Deaths from Asbestos disease are at an all-time high.

The latest HSE statistics concerning deaths from asbestos disease cover the year 2016.  They reveal that there were 2,595 reported deaths from mesothelioma and an estimated similar number from asbestos related lung cancer.  Add to this the figures for those that died from asbestosis and another asbestos related condition, pleural thickening, and the overall figure for deaths from asbestos disease for the period, is well over 5,000.  That is an average of 10 deaths per day from asbestos related diseases, the causes of which are rooted in the decades of 1950 through to 1980. 

Average of 10 deaths per day from asbestos related diseases

These figures seem incredible, but as explained in relation to Colin Harpers case, the reason for such high figures, is due to the long period that may pass between exposure, symptoms and then diagnosis.

Once mesothelioma and asbestos related lung cancer have been diagnosed, life expectancy is unfortunately short.  This is particularly the case for the incurable disease of mesothelioma, where life expectancy is often no more than 12 months.

Will the Asbestos related death rate decline?

It is thought that we may be at the peak of the number of deaths from asbestos disease. Indeed, given all that we know about the periods when asbestos exposure was most rife in the UK and the subsequent banning of asbestos, it would appear that in a few more years, the mortality rates from asbestos should start to drop.  However, ten years ago experts forecast that by now rates would have been in steady decline already.  That has not been the case.

Is Asbestos Disease an industrial illness?

 Asbestos Disease is classified as an industrial or occupational illness because most asbestos disease victims suffered exposure in the workplace. Some particular industries were considered higher risk occupations than others.

The most at risk occupations in the UK included;

  • Shipbuilding and shipyard workers
  • Carpenters
  • Plumbers
  • Boilermakers
  • Power Station Workers
  • Railway engineering workers
  • Seamen
  • Car mechanics
  • Construction workers
  • Factory workers
  • Firemen
  • Steelworkers

However, this list is by no means exhaustive.  For instance, there have recently been a number of widely read reports of school teachers who have died from asbestos disease.  This has received the publicity it has because it has raised awareness of the fact that asbestos exposure was not confined to those working in heavy industry.  Many schools were constructed in an era where asbestos was used as a building material.  For more information about asbestos in schools see our article here.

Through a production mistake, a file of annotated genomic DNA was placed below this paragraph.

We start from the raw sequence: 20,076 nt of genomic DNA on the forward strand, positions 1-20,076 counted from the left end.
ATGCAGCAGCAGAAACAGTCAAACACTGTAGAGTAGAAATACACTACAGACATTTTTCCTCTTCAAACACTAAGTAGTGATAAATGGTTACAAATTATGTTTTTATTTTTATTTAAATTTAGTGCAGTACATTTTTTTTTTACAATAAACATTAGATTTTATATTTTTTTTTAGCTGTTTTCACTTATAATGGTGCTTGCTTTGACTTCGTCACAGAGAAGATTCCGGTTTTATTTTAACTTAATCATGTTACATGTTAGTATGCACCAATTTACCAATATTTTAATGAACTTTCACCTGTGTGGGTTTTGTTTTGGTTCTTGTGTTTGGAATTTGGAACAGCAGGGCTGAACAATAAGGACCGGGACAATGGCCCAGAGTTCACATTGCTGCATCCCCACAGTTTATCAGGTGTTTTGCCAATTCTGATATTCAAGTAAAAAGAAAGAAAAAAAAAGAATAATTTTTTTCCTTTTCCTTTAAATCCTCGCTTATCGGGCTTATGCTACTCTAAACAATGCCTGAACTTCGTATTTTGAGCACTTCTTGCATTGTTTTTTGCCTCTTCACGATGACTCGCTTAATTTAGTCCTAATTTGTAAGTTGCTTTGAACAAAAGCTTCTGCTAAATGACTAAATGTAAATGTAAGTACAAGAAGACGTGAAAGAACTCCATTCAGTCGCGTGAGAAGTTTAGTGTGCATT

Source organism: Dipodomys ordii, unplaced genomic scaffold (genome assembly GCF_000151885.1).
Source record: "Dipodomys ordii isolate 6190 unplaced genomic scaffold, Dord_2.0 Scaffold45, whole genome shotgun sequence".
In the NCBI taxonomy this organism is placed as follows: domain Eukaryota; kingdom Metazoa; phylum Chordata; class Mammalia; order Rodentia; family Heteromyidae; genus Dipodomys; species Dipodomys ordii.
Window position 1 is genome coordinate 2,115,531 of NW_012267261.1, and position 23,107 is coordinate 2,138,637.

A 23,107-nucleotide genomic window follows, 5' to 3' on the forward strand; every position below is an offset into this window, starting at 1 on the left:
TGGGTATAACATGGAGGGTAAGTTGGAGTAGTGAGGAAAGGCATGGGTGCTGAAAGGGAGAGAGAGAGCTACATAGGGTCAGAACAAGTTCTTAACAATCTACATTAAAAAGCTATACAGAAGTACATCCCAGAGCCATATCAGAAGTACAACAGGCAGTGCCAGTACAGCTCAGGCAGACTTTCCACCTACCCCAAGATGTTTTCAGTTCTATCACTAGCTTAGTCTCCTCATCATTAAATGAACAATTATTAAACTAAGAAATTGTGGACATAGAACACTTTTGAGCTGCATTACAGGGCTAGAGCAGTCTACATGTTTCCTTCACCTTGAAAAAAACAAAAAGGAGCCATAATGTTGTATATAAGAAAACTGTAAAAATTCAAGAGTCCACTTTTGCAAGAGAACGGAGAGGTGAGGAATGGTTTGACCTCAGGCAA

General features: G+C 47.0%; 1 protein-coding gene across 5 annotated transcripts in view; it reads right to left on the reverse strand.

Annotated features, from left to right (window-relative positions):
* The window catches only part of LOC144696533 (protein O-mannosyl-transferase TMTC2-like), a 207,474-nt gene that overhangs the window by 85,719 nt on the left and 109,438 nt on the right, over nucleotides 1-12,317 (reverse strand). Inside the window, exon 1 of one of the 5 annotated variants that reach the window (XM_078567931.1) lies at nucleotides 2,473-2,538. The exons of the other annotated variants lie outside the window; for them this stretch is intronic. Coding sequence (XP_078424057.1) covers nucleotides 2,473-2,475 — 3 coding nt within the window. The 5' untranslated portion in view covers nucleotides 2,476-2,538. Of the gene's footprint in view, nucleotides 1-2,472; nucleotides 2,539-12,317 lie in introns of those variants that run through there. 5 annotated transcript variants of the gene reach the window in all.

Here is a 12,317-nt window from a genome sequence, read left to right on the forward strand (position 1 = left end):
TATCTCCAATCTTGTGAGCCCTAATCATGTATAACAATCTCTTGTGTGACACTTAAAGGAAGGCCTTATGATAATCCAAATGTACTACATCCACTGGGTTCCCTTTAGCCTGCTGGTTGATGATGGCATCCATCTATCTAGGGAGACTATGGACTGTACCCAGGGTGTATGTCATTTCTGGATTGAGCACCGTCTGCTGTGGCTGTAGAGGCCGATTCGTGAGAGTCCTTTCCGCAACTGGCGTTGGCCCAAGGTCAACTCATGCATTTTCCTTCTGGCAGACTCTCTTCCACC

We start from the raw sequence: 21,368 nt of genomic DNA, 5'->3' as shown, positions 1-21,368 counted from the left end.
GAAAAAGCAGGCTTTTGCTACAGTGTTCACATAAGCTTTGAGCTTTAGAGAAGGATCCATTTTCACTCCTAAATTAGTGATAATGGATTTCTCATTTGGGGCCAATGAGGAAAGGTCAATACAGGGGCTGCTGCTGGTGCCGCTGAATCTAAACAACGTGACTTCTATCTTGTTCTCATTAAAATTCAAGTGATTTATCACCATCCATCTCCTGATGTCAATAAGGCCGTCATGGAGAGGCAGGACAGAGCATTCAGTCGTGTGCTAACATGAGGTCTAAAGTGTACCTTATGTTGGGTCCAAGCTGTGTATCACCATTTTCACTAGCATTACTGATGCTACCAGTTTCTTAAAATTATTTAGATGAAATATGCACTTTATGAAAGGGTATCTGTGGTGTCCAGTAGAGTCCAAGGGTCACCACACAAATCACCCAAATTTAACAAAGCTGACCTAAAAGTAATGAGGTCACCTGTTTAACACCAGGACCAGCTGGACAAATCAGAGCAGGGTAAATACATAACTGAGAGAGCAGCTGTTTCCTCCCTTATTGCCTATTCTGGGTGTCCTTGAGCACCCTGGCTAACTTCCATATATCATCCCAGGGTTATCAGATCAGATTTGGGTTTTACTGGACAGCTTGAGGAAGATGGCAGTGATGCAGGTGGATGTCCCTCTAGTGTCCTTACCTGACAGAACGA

Why are asbestos disease compensation claims being brought so long after people were exposed to asbestos?

Although exposure to asbestos took place many years ago, the general time limit for making an asbestos compensation claim is 3 years from the date a person is diagnosed with asbestos disease. 

Making a claim for compensation

If you have recently been diagnosed with an asbestos related disease and wish to consider making a claim for compensation for you and/or your family, contact our specialist asbestos disease compensation team here at Metcalfes Solicitors.  You will find our team friendly and empathetic to the difficult position you now find yourself in and we can advise on how to support you and your family at this distressing time.

Call us on 0117 929 0451 to discuss in absolute confidentiality.  Alternatively, please complete our enquiry form at the top of this page.  Someone from our team will call you back promptly. 

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Mesothelioma and Asbestos related conditions – Yesterday’s exposure.  Today’s disease.

Hugh Balchin